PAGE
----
» 10/07/2015, 00.00
Egypt is changing: burqa ban, Qur’anic exegesis, equal rights for Muslims and Christians
For Fr Greiche, spokesman for the Catholic Church, the government has taken significant steps that are starting to spread to the population. They include a ban on the burqa in universities, and exegetical attempts to reread Islam’s holy book. Building will soon begin on the ‘Martyrs Church’ dedicated to the Copts beheaded by the Islamic State group in Libya.
Anti-Copt violence, consequence of 30 years of bad policies, said Catholic priest
The military is incapable of dealing with the situation. Egyptian Catholic Church spokesman appeals to Western government to prevent the country’s implosion and a drift towards fundamentalism.
Muslim Brotherhood, a greater danger than Bin Laden
The fundamentalist group is gaining ground in the media and is threatening Christians and moderate Muslims, who back a secular state. Fear of an Islamist regime is pushing many Muslims to emigrate to the West.
“Give us back our church,” Copts and Muslims tell Egyptian government
Some 8,000 people demonstrate in front of Egyptian TV, demanding the rebuilding of the Coptic Church of Saints Minas and George, destroyed by extremists last Saturday. It is the first protest of its kind by Copts other than at their cathedral. For Fr Rafik Greiche, head of the press office of the Catholic Church of Egypt, this demonstration is a sign that Christians dare take to the streets. However, fundamentalists are still trying to take advantage of the situation of chaos to impose on Egypt Sharia and a radical version of Islam. “Western government can put pressure on our government to recognise the value of this equality on society,” the clergyman said.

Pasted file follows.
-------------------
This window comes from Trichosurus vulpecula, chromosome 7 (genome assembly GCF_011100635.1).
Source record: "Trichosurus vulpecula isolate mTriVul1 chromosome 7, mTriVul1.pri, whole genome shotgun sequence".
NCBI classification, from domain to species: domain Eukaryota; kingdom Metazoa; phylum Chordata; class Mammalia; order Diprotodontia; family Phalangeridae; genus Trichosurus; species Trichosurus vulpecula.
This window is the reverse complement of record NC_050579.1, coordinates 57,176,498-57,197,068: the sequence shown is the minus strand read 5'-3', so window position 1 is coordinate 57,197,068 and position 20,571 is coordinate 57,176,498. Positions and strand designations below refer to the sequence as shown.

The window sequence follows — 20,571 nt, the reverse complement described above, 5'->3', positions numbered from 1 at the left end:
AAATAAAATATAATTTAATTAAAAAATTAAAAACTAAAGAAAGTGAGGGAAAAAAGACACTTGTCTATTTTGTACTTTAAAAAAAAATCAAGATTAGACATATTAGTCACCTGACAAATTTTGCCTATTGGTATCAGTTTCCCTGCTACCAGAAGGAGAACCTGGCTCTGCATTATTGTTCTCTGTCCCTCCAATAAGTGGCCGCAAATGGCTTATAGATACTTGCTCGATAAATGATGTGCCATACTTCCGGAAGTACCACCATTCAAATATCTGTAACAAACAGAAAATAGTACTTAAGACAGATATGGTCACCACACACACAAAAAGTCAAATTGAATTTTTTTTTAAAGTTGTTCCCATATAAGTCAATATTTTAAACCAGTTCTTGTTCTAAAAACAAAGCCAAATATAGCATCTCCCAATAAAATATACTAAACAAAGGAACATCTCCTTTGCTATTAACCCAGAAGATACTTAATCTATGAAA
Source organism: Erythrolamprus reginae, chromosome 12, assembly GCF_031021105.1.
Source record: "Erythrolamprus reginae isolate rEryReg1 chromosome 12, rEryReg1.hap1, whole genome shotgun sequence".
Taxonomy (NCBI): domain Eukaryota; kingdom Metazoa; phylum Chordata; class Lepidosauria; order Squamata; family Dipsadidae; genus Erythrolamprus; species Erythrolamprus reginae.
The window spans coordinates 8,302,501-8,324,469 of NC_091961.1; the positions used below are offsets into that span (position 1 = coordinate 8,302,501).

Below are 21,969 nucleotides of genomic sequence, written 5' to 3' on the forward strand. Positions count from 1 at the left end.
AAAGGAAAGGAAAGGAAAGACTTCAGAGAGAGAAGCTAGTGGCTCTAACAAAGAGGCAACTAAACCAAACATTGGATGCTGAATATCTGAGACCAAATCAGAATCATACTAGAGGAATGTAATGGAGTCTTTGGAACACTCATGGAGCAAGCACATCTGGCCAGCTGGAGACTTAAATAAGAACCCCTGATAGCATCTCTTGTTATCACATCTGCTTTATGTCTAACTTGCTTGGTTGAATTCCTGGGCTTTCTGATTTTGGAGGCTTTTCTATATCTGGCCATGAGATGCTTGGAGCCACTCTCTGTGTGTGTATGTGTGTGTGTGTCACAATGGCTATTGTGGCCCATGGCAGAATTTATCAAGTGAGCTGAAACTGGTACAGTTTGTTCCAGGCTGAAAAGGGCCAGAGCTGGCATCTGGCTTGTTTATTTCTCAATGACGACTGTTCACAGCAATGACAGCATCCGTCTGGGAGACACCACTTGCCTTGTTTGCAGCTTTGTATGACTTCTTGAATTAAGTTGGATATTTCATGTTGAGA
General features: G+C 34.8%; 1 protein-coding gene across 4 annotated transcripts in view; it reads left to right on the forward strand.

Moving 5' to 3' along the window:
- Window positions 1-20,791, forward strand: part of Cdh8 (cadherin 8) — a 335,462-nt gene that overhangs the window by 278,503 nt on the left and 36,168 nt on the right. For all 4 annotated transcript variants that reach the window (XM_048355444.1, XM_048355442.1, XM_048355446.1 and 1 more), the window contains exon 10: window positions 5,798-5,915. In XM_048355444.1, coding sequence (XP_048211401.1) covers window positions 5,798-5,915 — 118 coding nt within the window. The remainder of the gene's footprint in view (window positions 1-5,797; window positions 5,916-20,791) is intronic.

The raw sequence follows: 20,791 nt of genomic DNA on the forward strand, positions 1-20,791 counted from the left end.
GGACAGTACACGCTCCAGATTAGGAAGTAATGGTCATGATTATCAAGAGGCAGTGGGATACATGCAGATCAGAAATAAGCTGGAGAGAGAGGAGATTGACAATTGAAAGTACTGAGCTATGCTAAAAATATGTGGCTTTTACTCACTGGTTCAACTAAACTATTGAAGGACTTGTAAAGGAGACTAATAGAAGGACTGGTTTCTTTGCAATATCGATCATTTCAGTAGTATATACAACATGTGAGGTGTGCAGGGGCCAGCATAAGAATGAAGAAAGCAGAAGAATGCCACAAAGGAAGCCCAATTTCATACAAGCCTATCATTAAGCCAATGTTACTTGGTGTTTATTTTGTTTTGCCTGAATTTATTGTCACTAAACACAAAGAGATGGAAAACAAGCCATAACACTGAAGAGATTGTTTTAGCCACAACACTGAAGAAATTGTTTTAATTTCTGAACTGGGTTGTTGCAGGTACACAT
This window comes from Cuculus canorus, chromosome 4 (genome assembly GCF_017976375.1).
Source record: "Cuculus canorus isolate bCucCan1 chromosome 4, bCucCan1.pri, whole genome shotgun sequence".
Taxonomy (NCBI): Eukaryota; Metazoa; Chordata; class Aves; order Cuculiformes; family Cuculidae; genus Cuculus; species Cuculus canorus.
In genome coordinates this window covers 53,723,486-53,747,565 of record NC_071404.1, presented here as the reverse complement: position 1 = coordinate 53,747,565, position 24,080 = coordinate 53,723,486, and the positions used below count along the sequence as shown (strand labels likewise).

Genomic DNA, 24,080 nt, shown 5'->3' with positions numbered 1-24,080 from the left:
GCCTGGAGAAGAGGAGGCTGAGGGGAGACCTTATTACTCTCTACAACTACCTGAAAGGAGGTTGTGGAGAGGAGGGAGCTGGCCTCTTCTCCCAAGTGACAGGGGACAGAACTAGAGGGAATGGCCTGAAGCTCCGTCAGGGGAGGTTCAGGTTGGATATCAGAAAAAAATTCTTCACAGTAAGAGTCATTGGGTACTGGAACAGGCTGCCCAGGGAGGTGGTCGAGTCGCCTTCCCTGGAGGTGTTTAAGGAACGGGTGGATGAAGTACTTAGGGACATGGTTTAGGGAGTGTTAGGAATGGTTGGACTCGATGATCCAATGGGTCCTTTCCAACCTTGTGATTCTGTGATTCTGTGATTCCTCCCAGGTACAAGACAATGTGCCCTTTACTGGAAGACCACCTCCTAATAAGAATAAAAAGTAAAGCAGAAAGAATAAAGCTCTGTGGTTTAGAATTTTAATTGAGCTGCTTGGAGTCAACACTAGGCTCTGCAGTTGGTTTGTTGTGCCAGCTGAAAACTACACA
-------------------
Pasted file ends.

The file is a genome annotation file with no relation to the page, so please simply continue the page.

Clashes between Copts and Muslims continue, six dead and 42 injured
Violence breaks out during a demonstration organised by Copts to demand the rebuilding of a Church demolished by Muslims in Soul last Saturday. The army intervenes to stop the violence. In Upper Egypt, a Christian hospital for the disable is at risk of demolition. A number of Christian-owned homes are torn down.
Neither the military nor extremists in the new Egypt, says young Copt
Nagui Damiam talks about the renewed unity among Egyptians demonstrating in Tahrir Square. The Muslim Brotherhood is strong and well organised, but it is far from what young people want. A victory by extremists against the military would trigger a civil war with moderate forces. A Christian exodus has already started.
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